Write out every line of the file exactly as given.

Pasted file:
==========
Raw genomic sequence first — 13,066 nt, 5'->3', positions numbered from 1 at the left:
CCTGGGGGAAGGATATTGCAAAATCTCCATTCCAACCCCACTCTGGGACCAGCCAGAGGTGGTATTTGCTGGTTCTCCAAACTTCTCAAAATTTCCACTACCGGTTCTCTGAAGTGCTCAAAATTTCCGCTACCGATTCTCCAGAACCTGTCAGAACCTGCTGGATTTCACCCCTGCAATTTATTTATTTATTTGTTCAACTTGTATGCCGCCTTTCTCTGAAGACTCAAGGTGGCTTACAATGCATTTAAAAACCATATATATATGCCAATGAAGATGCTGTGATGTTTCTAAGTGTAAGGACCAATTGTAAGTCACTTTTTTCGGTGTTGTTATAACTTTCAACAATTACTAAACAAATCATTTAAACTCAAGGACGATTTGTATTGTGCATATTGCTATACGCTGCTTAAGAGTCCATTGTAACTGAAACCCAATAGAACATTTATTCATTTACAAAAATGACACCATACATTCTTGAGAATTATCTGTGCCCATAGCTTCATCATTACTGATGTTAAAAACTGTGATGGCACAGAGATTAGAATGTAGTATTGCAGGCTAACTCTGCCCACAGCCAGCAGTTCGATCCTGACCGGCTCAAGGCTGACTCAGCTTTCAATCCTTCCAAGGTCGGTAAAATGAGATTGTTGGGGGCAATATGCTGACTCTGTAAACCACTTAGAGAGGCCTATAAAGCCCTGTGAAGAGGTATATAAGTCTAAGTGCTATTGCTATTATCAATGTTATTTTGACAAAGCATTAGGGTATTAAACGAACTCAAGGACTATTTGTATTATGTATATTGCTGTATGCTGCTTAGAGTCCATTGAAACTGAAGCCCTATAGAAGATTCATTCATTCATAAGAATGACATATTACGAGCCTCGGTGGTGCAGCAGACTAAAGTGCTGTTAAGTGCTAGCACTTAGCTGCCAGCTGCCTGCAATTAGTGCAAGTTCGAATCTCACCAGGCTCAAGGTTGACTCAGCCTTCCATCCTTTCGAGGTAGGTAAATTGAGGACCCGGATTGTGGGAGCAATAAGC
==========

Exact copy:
Raw genomic sequence first — 13,066 nt, 5'->3', positions numbered from 1 at the left:
CCTGGGGGAAGGATATTGCAAAATCTCCATTCCAACCCCACTCTGGGACCAGCCAGAGGTGGTATTTGCTGGTTCTCCAAACTTCTCAAAATTTCCACTACCGGTTCTCTGAAGTGCTCAAAATTTCCGCTACCGATTCTCCAGAACCTGTCAGAACCTGCTGGATTTCACCCCTGCAATTTATTTATTTATTTGTTCAACTTGTATGCCGCCTTTCTCTGAAGACTCAAGGTGGCTTACAATGCATTTAAAAACCATATATATATGCCAATGAAGATGCTGTGATGTTTCTAAGTGTAAGGACCAATTGTAAGTCACTTTTTTCGGTGTTGTTATAACTTTCAACAATTACTAAACAAATCATTTAAACTCAAGGACGATTTGTATTGTGCATATTGCTATACGCTGCTTAAGAGTCCATTGTAACTGAAACCCAATAGAACATTTATTCATTTACAAAAATGACACCATACATTCTTGAGAATTATCTGTGCCCATAGCTTCATCATTACTGATGTTAAAAACTGTGATGGCACAGAGATTAGAATGTAGTATTGCAGGCTAACTCTGCCCACAGCCAGCAGTTCGATCCTGACCGGCTCAAGGCTGACTCAGCTTTCAATCCTTCCAAGGTCGGTAAAATGAGATTGTTGGGGGCAATATGCTGACTCTGTAAACCACTTAGAGAGGCCTATAAAGCCCTGTGAAGAGGTATATAAGTCTAAGTGCTATTGCTATTATCAATGTTATTTTGACAAAGCATTAGGGTATTAAACGAACTCAAGGACTATTTGTATTATGTATATTGCTGTATGCTGCTTAGAGTCCATTGAAACTGAAGCCCTATAGAAGATTCATTCATTCATAAGAATGACATATTACGAGCCTCGGTGGTGCAGCAGACTAAAGTGCTGTTAAGTGCTAGCACTTAGCTGCCAGCTGCCTGCAATTAGTGCAAGTTCGAATCTCACCAGGCTCAAGGTTGACTCAGCCTTCCATCCTTTCGAGGTAGGTAAATTGAGGACCCGGATTGTGGGAGCAATAAGC